Running an online business? There’s something called eCommerce API you should probably pay attention to
In recent years, a lot has changed in the way that eCommerce businesses operate — brands aren’t afraid to make entertaining TikTok videos, the use of emojis is totally relevant, and bold designs and content are actually expected to keep up with customer expectations.
But a lot has also changed about how eCom works behind the scenes. We’re talking about APIs. We know…it can be boring to think about but very crucial to understand if you’re planning to run your very own digital-savvy empire.
APIs can sound quite complicated, but the good news is that you don’t have to understand much about how they work in order to be able to use them effectively. In this article, we’ll take you through some API basics: what they are, how the API economy functions, and the types of eCommerce API that can help make your business more agile.
What the heck is an API?
APIs like that friend of yours who loves to talk to everyone!
We use APIs all the time, usually without realizing it. API stands for Application Programming Interface, and it’s really just a way to let two machines or computer programs communicate with one another.
Every time you shop at an online marketplace or compare prices for flights or insurance, there’s an eCommerce API involved. It lets one system retrieve information from another and display it to you in a way that’s simple to understand.
And there are hundreds of more ways that APIs can help an eCommerce business operate more efficiently, improve user experience and grow their profits. Other examples include converting currencies, processing payments, and displaying reviews.
API providers vs consumers
There are two sides to the API economy: API providers and API consumers.
The names are fairly self-explanatory. API providers supply the APIs, and consumers develop the applications or websites that use them. Let’s examine these in a bit more detail.
Providers look at a single function within an app, website or wider IT infrastructure, and they develop it into a service which can be shared online. An API usually comes with a developer portal which gives API consumers all the instructions and support they need to get the API set up.
At the time of writing, there are over 23,000 APIs available, and that number is growing every day. Some come from familiar names like Google, PayPal, and Shopify, while others are independently developed.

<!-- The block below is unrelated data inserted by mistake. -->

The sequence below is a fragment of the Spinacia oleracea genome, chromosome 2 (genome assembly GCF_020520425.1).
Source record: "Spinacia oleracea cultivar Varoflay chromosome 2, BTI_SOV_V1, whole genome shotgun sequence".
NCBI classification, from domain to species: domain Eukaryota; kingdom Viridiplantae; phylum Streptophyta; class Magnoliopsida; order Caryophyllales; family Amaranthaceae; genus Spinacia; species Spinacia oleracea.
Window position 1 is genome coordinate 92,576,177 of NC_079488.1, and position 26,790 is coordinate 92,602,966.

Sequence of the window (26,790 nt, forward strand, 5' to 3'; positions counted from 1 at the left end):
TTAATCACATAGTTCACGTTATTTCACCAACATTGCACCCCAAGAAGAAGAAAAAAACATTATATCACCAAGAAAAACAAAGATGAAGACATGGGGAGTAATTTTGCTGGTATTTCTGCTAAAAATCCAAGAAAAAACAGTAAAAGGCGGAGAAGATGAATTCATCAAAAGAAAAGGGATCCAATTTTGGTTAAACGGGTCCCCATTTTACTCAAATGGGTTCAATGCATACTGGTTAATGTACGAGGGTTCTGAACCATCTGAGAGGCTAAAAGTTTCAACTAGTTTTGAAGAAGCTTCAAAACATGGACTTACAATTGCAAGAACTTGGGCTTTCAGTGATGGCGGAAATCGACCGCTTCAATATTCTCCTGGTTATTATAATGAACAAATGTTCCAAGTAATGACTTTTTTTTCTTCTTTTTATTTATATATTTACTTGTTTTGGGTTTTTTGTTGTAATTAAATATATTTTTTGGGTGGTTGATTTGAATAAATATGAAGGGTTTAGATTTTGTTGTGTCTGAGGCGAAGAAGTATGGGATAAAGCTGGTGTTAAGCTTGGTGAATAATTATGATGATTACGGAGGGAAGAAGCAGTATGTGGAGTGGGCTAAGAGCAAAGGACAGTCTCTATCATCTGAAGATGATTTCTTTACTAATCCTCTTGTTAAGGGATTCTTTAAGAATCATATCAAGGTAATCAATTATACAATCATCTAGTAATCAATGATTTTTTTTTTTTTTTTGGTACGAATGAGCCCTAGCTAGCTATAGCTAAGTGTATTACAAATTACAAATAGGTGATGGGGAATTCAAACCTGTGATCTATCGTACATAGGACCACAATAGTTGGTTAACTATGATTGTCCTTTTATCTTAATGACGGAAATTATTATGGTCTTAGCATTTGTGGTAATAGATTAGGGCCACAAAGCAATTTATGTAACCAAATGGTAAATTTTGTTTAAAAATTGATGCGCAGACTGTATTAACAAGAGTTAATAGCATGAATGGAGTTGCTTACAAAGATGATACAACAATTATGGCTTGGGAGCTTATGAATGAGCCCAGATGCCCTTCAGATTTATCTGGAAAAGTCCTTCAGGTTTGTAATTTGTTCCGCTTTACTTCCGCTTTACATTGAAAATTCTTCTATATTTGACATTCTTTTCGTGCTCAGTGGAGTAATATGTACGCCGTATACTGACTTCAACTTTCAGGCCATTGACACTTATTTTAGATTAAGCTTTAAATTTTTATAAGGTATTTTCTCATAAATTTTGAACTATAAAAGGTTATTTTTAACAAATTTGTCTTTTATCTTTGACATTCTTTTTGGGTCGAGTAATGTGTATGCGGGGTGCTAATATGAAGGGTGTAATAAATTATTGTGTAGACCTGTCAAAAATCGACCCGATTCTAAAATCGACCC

So what about API consumers? If you’re building an eCommerce website for your business, chances are you aren’t going to develop the whole thing from scratch. What would be the point, when other people have already done most of the work and made it available to you in the form of eCommerce APIs?
From shopping carts to product reviews to payment gateways, ready-made APIs mean you can set up an online shop in a matter of days if you wish.
But how do APIs work?
Here’s an interesting way to demonstrate how an API works (sorry if it makes you hungry!):
Imagine you go to your favorite Italian restaurant for dinner. You want a 10 oz steak, some breadsticks, a glass of red, and end the night with the lemon meringue. Do you go and help yourself at the bar and then stroll into the kitchen and start instructing the staff? Of course not. You place an order with the waiter, who informs the kitchen of your request, and the chef start’s preparing it. In simple terms, he communicates to relevant people in the restaurant to make sure you get the right food on the table. In this case the waiter acts like an API, communicating between you and the restaurant staff.
Certain things have to be in place for this to happen smoothly. For instance, the restaurant has a menu which tells you what you can order and how much you’ll pay for it. If you want tacos, you’ll have to go somewhere else. In the API world, this is known as a ‘contract’. It essentially lays out how the API will work so both parties can be in agreement.
With this in place, anyone can walk into the restaurant and order a pizza without any real understanding of how it’s made.
There are two types of API: Public vs Private
There are many different types of APIs, but it’s Web APIs that are most relevant to you as an eCommerce retailer. These can be divided into two categories: public and private.
Public APIs are publicly available and we use them all the time without even thinking about it. Online banking, checking the weather, browsing social media and checking the news all involve APIs. They are the most well-known type, partly because many of them come from big companies. However, they only make up a small part of that 23k we talked about.
Businesses are generally more interested in private APIs. These are custom solutions created by developers, usually for a fee. By making use of these, companies can become more agile, innovative and productive. APIs open up opportunities for new partnerships, cut operating costs, and allow businesses to quickly respond to changes in the market.
We can also categorize APIs by their architecture — you may have heard terms like REST, SOAP, XML and JSON — but we’ll save those for another time.
The main benefit of eCommerce APIs
What you need to know for now is that the API economy is changing eCommerce, and if you don’t get on board now you’ll be left struggling to keep up with your competition.
But really the simplest reason to start using eCommerce APIs is that they can save you money and increase your profits. Not only will you cut costs on complicated in-house development, but you’ll be able to integrate with other systems — including those of potential partners — in a quick and reliable way.
So, is it time to start breaking down your monolithic IT system and switching to a microservices architecture using APIs?
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